Rosarito Underwater Park is Coming

But then so is Christmas coming

More than 300 citizens, politicians, and dignitaries attended All Aboard! the pre-sinking festivities for the Mexican Naval patrol vessel Uribe 121, which will live on in infamy at the bottom of the Pacific Ocean. If it ever gets there, it will be the first vessel to be intentionally sunk in Northwestern Mexico.

For the past year this ship has been undergoing a complete cleansing in the Port of Ensenada, so that it does not endanger underwater flora and fauna (plants and fishies), as it becomes the keystone of the new Rosarito underwater park to be located off Puerto Nuevo. The sinking, originally scheduled for last April, was moved to next November. Something about proper wave currents and taking longer to clean than expected. No kidding.

Labeled a new diving adventure, the underwater park expects to draw divers and tourists to Rosarito, not only from the United States, but from the world over. In addition to providing a great destination for divers, the underwater park will provide the science community with a field laboratory for the study of sea life, climate, and tides.

With pomp and circumstance usually reserved for great luminaries, the ceremony featured the Mexican marines in their dress whites, local politicians, and the people who made this event possible, including Richard Long, diver, project leader, and Director of California Ships to Reefs board of directors. In addition to this humble writer, the ceremony was covered by the local and state television stations and many newspapers; everyone thanking everyone for making this day possible, yada yada yada, and not that anything actually happened on this day. 

In view of the docked Princess cruise ship, its passengers wondering just what the big deal on this tarmac was, all in attendance were encouraged to don life vests and hard hats to tour the ship with the reminder to try to imagine being under water and examining all of the exposed nooks and crannies of this retired vessel as a diver would. But there were no barnacles on it yet, of course.

A project billed as “of all and for all” came down to a “battle royal” between Ensenada and Rosarito, each trying to get the vessel (and the revenues it will bring) for their own.

Richard Long explained to the audience that our oceans are suffering. This artificial reef benefits the ocean, but takes money and commitment, he said. The positive income stream from this one project will outlive us all he said.

The survival rate for fish is actually higher in an artificial reef environment that in a natural one and they are recycling the tough to recycle, such as ships and statuary. Artificial reefs are being created all over the world in hopes of reversing some of the damage we’ve all done to the underwater environs.

The Uribe 121, named for a fallen hero of the Mexican Navy, Second Lieutenant Virgilio Uribe, was built in Spain in the 1960’s and has five sister ships still in service in Mexican waters. A fire on the bridge caused the boat to be pulled from commission. When plans were made to scuttle the vessel, ecologists suggested turning it into an artificial reef.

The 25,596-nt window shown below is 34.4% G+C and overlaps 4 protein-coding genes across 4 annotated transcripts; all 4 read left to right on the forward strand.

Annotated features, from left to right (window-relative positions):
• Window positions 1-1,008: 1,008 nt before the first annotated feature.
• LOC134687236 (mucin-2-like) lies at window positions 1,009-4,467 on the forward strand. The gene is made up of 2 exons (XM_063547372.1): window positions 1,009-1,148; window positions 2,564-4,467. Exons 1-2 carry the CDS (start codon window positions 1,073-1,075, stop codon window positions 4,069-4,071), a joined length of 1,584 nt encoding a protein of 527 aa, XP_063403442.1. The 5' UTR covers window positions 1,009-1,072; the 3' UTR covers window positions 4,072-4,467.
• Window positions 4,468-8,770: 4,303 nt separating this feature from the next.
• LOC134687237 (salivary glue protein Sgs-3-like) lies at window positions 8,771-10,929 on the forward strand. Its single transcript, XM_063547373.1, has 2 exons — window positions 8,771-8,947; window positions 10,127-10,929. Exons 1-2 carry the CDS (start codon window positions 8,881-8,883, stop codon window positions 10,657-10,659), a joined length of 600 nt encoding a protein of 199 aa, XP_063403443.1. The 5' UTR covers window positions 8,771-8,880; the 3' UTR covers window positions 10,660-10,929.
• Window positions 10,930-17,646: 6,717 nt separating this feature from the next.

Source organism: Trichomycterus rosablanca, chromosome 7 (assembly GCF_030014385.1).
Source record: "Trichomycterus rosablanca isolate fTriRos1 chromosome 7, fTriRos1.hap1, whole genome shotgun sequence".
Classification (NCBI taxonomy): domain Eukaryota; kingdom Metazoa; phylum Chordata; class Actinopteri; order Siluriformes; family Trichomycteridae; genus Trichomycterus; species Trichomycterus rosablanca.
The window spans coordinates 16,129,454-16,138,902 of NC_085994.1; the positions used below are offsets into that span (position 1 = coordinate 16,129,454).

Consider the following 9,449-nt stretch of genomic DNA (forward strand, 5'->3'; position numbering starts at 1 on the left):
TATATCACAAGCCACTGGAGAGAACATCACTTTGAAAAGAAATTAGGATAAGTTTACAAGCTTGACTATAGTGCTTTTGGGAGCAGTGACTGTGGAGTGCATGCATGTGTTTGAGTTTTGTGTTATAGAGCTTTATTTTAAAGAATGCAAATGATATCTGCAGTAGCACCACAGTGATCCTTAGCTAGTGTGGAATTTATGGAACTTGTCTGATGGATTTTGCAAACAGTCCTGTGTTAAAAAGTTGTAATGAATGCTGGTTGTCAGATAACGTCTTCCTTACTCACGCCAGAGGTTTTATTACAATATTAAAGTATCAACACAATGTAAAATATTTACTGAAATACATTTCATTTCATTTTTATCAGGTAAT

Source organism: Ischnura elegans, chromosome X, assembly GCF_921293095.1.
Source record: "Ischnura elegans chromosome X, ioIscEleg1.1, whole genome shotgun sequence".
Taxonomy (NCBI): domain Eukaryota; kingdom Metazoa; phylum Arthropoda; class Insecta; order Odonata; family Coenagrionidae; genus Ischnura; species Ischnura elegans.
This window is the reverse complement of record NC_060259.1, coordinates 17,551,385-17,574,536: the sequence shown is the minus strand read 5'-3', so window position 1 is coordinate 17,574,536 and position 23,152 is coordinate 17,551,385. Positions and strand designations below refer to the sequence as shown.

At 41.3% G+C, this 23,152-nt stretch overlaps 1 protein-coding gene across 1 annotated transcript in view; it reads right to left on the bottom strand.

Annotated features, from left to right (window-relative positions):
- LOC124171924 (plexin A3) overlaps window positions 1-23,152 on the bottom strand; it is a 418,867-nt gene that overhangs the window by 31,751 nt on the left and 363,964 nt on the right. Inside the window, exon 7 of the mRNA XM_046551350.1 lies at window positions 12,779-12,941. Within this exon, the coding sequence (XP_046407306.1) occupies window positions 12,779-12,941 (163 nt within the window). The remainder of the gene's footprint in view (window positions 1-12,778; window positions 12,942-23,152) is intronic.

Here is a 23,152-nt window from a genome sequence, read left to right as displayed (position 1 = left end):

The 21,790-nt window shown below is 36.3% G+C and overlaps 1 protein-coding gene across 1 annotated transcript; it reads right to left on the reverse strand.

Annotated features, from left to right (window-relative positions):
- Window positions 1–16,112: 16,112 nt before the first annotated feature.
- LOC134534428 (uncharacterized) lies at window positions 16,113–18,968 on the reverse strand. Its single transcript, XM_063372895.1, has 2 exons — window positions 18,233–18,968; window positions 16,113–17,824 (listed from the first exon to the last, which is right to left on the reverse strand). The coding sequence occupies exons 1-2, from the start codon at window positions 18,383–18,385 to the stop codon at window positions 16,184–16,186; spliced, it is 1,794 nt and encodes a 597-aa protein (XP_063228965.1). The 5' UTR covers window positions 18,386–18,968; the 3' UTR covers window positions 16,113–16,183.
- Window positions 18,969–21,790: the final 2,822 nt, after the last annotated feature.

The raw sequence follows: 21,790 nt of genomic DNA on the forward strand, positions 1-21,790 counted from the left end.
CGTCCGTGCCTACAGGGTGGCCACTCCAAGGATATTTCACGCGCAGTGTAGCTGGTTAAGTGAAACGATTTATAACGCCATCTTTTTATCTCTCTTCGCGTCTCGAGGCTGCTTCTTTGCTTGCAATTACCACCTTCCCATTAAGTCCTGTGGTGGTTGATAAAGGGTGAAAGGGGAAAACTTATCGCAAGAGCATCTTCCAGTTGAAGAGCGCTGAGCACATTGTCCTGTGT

Ships to Reefs International is overseeing the massive undertaking, which has been in the works for eight years. In addition, Baja California Divers, a group of Tijuana divers, has been promoting this reef project, and made the original request to the Mexican Navy for the patrol boat. All loose materials have been removed, and the hull has been scoured to international standards set by Ships to Reefs International. Bacteria were introduced to oil compartments, and after three months the oily sludge was rendered into water.

Organizations, such as Ships to Reefs in San Diego are working to bring more ships to this area. The park not only benefits the economy with the creation of new jobs, but promotes a positive view of Rosarito and our progressive view of science and ecology. And this presents a boon to the local fishing industry, as studies done in Japan have shown that after reefs are created there were remarkably more fish caught in the area bottom line: reefs equal fish.  Species that will thrive in this environment include coral, sponges, and other sessile organisms such as barnacles. Yup, we have a lot of fisherpeople searching for sponges and barnacles all right.

In November, God willing, this decrepit, empty, 70 meter-long hulk of gray metal will be safely sunk offshore (N32o.12’.596” x W116o56’.001”) by exploding a few well-placed charges.  It will be positioned in a way that divers of many abilities, including free divers, may enjoy.

There will be four main components to the Uribe. The sinking of concrete sculptures in the bow area are to simulate an “underwater art gallery” sculpture garden, and will be at a depth of 23 to 33 feet.

A tribute to the Titanic will be created with reproductions of pieces of the ill-fated luxury liner being placed on the ship at a depth of 33 to 66 feet. This also pays homage to the movie of the same name, partially shot a few kilometers from the underwater site.

Mid ship is the pre-Hispanic Atlantis sculpture collection including archeological reproductions of Olmec heads, Aztec calendars,  pre-Hispanic gods, and pyramids, ranging at depths of 49 to 82 feet.

The aft end is designated as the ship graveyard at a depth of 82 to 98 feet, originally the ship’s machine shop and helicopter pad.

A museum within the Puerto Nuevo lobster village will offer the land lubber public a view of real time underwater events through the placement of five underwater video cameras placed aboard the ship.

Future plans include the sinking of more vessels in this area. Funds are still needed to help cover initial and on going costs of the underwater park so for more information, or to donate to the Uribe 121 project, please go to: www.facebook.uribe121;;;;